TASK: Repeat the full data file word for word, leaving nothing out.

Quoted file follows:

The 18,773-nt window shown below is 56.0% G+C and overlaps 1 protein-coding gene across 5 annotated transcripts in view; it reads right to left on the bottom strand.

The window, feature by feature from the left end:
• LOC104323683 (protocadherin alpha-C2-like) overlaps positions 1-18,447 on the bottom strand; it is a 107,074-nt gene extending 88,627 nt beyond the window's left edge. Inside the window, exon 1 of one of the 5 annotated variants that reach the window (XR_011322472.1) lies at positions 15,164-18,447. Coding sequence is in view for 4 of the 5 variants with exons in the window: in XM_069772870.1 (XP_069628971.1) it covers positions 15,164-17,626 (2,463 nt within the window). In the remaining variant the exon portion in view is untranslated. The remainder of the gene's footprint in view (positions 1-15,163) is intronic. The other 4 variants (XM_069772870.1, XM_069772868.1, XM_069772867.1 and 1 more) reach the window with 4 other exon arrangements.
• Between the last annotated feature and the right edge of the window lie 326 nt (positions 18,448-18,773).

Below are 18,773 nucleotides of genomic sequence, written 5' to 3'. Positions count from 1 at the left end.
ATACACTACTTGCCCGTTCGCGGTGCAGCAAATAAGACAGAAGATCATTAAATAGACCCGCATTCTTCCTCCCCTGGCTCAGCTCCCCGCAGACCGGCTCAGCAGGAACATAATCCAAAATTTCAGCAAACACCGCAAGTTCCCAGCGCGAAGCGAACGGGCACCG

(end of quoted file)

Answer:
The 18,773-nt window shown below is 56.0% G+C and overlaps 1 protein-coding gene across 5 annotated transcripts in view; it reads right to left on the bottom strand.

The window, feature by feature from the left end:
• LOC104323683 (protocadherin alpha-C2-like) overlaps positions 1-18,447 on the bottom strand; it is a 107,074-nt gene extending 88,627 nt beyond the window's left edge. Inside the window, exon 1 of one of the 5 annotated variants that reach the window (XR_011322472.1) lies at positions 15,164-18,447. Coding sequence is in view for 4 of the 5 variants with exons in the window: in XM_069772870.1 (XP_069628971.1) it covers positions 15,164-17,626 (2,463 nt within the window). In the remaining variant the exon portion in view is untranslated. The remainder of the gene's footprint in view (positions 1-15,163) is intronic. The other 4 variants (XM_069772870.1, XM_069772868.1, XM_069772867.1 and 1 more) reach the window with 4 other exon arrangements.
• Between the last annotated feature and the right edge of the window lie 326 nt (positions 18,448-18,773).

Below are 18,773 nucleotides of genomic sequence, written 5' to 3'. Positions count from 1 at the left end.
ATACACTACTTGCCCGTTCGCGGTGCAGCAAATAAGACAGAAGATCATTAAATAGACCCGCATTCTTCCTCCCCTGGCTCAGCTCCCCGCAGACCGGCTCAGCAGGAACATAATCCAAAATTTCAGCAAACACCGCAAGTTCCCAGCGCGAAGCGAACGGGCACCG